Two Chinese snooker players banned for life for match-fixing, eight others suspended
(CNN) — Two professional Chinese snooker players have been banned for life and eight others suspended after being found guilty of match-fixing and other charges, the sport’s governing body has announced.
The punishment is the latest crisis to engulf professional sports in China which has seen a host of match-fixing scandals across multiple disciplines in recent years.
Traditionally snooker was dominated by players from the United Kingdom, but in recent years has seen an influx of Chinese talent, with the sport soaring in popularity there.
Liang Wenbo and Li Hang were handed lifetime bans for their breaches in conduct regulations, with the remaining eight players pleading guilty and given lengthy suspensions for their involvement, the World Professional Billiards and Snooker Association (WPBSA) said.
This includes Zhao Xintong and Yan Bingtao – considered among snooker’s brightest talents – who have been banned for one year and eight months and five years, respectively.
Lu Ning, Zhao Jianbo, Chang Bingyu, Bai Langning, Chen Zifan and Zhang Jiangkang were also banned for between two and eight years, with their early admission of guilt reducing the length.
The disciplinary hearing took place in April and May of this year, months after an alert from the International Betting Integrity Association (IBIA) last August. Liang was the first Chinese player to be suspended in connection with the investigation in October.
All 10 players have until June 20 to appeal the decisions.
In its summary, the WPBSA concluded that Li and Liang were found to be the primary instigators for fixing multiple matches between July and September last year. The remaining players either joined in with match fixing or made illegal bets themselves.
“This has been a very complex case,” WPBSA’s chairman Jason Ferguson said in a statement announcing the punishments, which also included fines for all ten players ranging from $9,300 to $53,000.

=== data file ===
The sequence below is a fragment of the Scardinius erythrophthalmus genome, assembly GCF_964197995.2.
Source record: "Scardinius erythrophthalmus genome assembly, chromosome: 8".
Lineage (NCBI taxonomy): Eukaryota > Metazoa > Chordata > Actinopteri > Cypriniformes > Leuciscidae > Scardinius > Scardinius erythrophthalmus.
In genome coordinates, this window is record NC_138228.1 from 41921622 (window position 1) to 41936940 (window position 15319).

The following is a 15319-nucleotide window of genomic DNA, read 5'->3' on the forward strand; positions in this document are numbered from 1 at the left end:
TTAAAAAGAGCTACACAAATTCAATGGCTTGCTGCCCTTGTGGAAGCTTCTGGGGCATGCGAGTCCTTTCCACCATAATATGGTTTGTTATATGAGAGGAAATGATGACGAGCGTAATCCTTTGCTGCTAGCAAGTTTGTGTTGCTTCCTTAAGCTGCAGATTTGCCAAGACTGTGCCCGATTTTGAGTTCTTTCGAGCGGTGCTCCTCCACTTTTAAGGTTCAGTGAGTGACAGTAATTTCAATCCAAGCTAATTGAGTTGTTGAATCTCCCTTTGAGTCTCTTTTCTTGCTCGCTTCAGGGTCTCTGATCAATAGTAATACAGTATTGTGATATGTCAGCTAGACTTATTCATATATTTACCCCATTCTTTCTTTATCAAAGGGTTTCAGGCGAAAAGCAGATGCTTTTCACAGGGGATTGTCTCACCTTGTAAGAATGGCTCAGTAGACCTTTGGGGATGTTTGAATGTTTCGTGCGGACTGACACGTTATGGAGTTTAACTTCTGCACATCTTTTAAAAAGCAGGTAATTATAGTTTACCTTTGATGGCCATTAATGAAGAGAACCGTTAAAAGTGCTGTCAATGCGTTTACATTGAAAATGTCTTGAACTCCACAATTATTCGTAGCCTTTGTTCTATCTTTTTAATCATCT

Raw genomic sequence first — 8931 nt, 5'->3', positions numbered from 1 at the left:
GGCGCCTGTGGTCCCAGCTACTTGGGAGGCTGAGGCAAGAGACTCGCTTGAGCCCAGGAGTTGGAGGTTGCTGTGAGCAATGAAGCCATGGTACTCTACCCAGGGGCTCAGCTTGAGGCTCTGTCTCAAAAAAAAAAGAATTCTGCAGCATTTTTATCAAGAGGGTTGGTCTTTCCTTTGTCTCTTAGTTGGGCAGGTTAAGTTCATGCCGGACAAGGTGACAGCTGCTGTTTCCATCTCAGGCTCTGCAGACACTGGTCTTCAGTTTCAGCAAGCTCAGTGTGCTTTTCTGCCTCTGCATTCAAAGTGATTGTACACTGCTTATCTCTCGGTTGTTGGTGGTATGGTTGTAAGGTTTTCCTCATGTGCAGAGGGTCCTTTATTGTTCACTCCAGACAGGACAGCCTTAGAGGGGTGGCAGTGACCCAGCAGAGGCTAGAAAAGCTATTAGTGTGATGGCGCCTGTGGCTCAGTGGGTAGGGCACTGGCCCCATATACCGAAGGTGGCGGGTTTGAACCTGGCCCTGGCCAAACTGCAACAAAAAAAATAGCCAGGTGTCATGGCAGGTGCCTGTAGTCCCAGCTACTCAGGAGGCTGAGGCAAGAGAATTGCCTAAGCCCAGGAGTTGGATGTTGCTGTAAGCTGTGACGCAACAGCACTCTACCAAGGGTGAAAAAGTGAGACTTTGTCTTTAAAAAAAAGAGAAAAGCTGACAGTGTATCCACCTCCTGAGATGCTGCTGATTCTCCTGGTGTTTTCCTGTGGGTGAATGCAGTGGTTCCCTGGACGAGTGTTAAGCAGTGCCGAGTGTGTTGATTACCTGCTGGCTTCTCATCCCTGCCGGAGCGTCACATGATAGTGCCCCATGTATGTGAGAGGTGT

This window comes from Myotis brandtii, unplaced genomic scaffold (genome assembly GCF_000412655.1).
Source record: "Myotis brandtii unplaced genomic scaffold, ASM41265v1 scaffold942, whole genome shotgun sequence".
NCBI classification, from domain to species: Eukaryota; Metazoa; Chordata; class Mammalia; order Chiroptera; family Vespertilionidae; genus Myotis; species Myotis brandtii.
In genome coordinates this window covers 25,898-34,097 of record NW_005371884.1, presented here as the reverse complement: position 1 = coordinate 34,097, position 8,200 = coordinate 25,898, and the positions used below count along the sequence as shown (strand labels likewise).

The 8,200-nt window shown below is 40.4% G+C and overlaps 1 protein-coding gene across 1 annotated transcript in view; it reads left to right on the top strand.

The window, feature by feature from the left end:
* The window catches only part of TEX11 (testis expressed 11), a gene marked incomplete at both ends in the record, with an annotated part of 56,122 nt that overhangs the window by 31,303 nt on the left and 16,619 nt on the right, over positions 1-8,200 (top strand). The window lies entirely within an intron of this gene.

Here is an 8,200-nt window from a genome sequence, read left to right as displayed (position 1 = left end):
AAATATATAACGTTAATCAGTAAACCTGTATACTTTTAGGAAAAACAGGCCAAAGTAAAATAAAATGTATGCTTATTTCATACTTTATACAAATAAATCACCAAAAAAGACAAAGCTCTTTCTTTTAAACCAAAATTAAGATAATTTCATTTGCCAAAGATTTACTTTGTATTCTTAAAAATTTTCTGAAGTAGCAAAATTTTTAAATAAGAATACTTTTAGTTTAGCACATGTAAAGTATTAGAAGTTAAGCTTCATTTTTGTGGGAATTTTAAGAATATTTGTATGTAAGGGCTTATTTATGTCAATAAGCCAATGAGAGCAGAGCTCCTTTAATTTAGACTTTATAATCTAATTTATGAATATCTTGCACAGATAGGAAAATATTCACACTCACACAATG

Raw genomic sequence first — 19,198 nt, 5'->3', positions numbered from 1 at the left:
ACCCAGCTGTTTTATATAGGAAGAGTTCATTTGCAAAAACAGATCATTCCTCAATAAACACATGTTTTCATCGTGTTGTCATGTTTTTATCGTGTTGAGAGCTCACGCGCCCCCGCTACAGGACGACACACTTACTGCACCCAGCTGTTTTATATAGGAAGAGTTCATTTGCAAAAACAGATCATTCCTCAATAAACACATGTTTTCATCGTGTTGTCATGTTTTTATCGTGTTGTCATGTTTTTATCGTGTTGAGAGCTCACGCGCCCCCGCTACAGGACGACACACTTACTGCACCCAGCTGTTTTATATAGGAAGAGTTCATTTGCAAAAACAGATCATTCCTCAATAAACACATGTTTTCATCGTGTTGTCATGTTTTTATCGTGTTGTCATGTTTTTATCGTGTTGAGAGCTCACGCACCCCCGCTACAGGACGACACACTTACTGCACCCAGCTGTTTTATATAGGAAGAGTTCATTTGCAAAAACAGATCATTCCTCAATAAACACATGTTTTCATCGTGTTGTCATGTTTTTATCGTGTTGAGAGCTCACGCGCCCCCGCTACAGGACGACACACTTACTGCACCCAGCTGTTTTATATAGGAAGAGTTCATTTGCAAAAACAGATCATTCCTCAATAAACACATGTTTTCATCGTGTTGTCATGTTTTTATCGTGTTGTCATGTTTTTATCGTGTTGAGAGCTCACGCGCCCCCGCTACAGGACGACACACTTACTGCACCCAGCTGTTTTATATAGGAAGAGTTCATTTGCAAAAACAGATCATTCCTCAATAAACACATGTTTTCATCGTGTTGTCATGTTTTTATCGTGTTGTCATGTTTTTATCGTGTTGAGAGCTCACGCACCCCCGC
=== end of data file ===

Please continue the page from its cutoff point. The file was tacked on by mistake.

“It has been heart-breaking to see some young talented player fall foul of the WPBSA Conduct Regulations through pressure exerted by two senior players. This behaviour has been recognized as wholly unacceptable by the imposition of two lifetime bans from participating in recognized snooker in any way.”
“Those who try to corrupt the sport are constantly trying to find new ways to avoid our monitoring process and this outcome must be taken as a lesson to those who think they can avoid detection. If any player is involved in fixing a snooker match, they will be caught and will face severe penalties,” he added.
None of the sanctioned players have yet to publicly comment on the matter.
In a statement Wednesday, the Chinese Billiards and Snooker Association acknowledged the “manipulation of match results” by the 10 players involved and reiterated its “zero-tolerance” approach to “unsportsmanlike behaviour such as gambling and match-fixing.”
It added it would warn and educate the Chinese snooker industry and strengthen cooperation with relevant international organizations.
The IBIA, which provided the suspicious betting activity which triggered the investigation last year, said it welcomed the sanctions imposed on the players, while the bans send “a very clear message to all athletes about the risks of engaging in match-fixing.”
Snooker, which shares many similarities with the US game of pool, is a two-person sport played on a large, green table using cues.
The objective is to take turns to hit the white cue ball to pot one of 15 red balls each worth 1 point, before sinking one of 6 different colored balls – worth between 2 and 7 points – into the 6 pockets around the table.
The player who scores the most points wins an individual frame, with the overall winner reaching a certain amount of frames.